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Nicholas Vo
John Kubler
English 115
18 September 2013
Discrimination: The Story of the Minority
Barronelle Stutzman, an elderly, Christian woman and owner of Arlenes Flower Shop,
refused to provide service to a same-sex couple due to her religious beliefs. Is this an act of
discrimination or simply a woman expressing her faith? The answer is discrimination.
Arlenes Flower Shop in Richland, Washington, opened its doors to the public over thirty
years ago. Barronelle Stutzman, owner of Arlenes Flower shop, is a devout Christian who views
marriage as a sacred bond between and man and a woman. Robert Ingersoll, a long-time friend
and customer of Stutzman, decided to marry his partner of the same sex and asked Ms. Stutzman if
she could provide flower arrangements for their wedding. Stutzman refused and the two men took
their story online. The story spread like wildfire resulting in lawsuits against Stutzman.
In the state of Washington, the Consumer Protection Act outlaws discrimination based on
sexual orientation. Robert Ingersoll asked Stutzman to provide flowers for his wedding which
happened to be a same-sex marriage. Stutzman declined. She has made bouquets for hundreds of
weddings, but has only ever turned down one (Keprtv.com 1). Stutzmans refusal is an act of
discrimination. Stutzman is fully capable of providing her services to opposite-sex weddings, yet
she turned down Ingersoll due to her beliefs. Thats like a vegetarian waiter at a restaurant
refusing to serve a customer meat because it conflicts with his beliefs. That would be outrageous.
Arlenes Flower Shop is a public accommodation. Stutzman has provided her services to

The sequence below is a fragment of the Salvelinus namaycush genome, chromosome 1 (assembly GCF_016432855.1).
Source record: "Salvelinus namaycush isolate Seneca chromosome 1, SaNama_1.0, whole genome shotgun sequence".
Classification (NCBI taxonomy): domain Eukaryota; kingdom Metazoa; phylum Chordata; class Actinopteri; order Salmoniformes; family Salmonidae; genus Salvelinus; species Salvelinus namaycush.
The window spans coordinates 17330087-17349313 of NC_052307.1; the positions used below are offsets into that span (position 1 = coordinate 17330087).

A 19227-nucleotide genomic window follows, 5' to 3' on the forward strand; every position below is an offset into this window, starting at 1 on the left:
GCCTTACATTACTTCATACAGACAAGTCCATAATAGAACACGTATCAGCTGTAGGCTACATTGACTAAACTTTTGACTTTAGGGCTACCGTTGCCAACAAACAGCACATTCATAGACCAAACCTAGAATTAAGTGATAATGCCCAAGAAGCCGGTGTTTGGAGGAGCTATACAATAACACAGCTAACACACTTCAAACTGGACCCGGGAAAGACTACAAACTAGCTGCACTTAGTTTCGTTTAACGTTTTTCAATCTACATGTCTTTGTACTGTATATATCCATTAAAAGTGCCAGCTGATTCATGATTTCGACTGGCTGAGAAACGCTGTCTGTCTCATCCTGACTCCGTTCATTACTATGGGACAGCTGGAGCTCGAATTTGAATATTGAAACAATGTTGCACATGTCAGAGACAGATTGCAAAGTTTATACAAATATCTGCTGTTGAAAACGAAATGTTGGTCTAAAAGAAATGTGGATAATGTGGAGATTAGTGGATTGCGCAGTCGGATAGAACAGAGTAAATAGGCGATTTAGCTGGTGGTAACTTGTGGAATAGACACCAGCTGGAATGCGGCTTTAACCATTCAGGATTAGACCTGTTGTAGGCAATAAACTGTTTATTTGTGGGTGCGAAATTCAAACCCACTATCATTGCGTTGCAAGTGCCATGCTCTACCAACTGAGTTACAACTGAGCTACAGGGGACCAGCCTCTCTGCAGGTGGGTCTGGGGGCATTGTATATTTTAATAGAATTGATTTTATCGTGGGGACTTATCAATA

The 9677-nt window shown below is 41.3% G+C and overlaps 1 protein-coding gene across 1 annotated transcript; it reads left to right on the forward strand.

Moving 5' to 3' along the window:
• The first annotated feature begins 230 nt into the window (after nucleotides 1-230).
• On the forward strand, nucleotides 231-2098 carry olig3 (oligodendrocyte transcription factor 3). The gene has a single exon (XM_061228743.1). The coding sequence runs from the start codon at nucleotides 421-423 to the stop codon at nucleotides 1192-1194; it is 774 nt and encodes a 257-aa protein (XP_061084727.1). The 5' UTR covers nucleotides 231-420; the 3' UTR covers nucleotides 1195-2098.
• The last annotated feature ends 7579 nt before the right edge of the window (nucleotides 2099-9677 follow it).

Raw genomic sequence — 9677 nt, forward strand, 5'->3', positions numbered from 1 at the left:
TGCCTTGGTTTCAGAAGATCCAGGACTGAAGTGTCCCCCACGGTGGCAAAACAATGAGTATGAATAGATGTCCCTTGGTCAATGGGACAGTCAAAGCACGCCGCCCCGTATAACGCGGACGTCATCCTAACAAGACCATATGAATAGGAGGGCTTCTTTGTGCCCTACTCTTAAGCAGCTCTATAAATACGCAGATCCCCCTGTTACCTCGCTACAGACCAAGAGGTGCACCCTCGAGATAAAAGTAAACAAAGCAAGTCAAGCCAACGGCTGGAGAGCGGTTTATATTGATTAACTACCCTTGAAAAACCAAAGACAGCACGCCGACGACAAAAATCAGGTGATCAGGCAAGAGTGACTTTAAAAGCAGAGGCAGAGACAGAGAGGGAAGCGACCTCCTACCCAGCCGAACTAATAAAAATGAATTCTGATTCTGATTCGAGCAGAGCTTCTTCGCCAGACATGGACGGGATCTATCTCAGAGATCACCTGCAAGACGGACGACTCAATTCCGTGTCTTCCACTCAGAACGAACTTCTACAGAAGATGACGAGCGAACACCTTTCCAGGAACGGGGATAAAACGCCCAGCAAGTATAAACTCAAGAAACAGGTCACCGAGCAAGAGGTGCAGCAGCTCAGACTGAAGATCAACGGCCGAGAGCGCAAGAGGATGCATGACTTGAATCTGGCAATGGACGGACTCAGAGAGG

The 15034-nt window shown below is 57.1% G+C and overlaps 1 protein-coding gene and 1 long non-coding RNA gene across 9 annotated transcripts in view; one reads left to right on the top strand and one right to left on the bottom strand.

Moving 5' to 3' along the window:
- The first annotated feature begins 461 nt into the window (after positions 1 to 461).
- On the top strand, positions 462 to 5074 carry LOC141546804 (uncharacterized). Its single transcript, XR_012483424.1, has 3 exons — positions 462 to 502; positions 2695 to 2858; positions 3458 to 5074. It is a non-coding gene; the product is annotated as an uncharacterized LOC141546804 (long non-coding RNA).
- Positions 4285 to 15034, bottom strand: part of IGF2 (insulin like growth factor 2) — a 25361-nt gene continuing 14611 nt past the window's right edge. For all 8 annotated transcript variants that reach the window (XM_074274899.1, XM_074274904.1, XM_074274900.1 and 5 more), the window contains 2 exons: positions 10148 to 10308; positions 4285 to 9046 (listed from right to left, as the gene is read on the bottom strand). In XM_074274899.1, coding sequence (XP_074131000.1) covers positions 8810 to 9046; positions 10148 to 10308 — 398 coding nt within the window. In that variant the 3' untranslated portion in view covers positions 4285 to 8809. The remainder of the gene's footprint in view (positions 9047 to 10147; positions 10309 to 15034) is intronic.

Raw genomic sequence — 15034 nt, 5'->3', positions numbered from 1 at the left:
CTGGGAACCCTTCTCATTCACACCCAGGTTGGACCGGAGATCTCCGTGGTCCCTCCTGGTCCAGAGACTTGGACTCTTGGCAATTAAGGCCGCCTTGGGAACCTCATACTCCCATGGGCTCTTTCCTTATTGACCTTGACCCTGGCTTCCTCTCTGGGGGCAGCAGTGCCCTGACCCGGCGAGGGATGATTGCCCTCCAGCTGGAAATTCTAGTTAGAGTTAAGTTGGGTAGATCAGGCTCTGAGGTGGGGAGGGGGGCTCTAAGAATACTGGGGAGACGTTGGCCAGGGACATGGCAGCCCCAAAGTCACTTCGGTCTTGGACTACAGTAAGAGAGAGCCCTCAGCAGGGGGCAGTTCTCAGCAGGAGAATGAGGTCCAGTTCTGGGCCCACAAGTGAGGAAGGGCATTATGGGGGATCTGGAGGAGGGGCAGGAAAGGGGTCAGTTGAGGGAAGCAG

the public for over thirty years. Upon entering the market, a business is subject to all
antidiscrimination laws. For instance, in New Mexico, Elane Photography refused to photograph a

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same-sex marriage. Their arguments fell flat due to one major point, Elane Photography is a public
accommodation, therefore it must follow the New Mexico Human Rights Act which makes it
unlawful for any person in any public accommodation to make a distinction, directly or
indirectly, in offering or refusing the to offer its services . . . to any person because of race,
religion, color, national origin, ancestry, sex, sexual orientation . . . (Elane Photography v.
Willock 6). Stutzman is in the same position as Elane Photogaphy. They are both public
accommodations and their refusal to provide their services to same-sex couples is discrimination
and against the law.
Some may say Barronelle Stutzman is just expressing her religious beliefs, which she is
and it is perfectly legal to do so, but she runs a legitimate business and her business must conform
to all antidiscrimination laws. This means, refusing to serve a customer based on gender, race, or
sexual orientation is illegal. Stutzman states I dont consider the people that walk through the
door customers, just people that want something to please somebody else and thats my job
(Stutzman Story Video 1:37). In other words, she just sees customers as people asking for a favor
and it is her job to fulfill their needs. It is her job to serve the customer and she must equally
provide services to all people whether they are gay or not.
Discrimination is bad, but necessary. It draws attention to the problem of acceptance and to
the minorities that are suffering. Discrimination is a catalyst that sparks change and with that
change follows a brighter future and broader sense of equality.

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Works Cited
Alliance Defending Freedom. The Story of Barronelle Stutzman. Online video clip. Youtube.
Youtube, 16 Mar. 2014. Web. 9 Sept. 2014
Andrews, Annie. Local Florist Refuses to Service Same-Sex Marriage. Keprtv. 6 Mar. 2013.
N.p. Web. 9 Sept. 2014. <www.keprtv.com/>
Elane Photography v. Vanessa Willock. Docket No. 33,687. New Mexico. 22 August. 2013. The
Supreme Court of New Mexico. 2013. Print.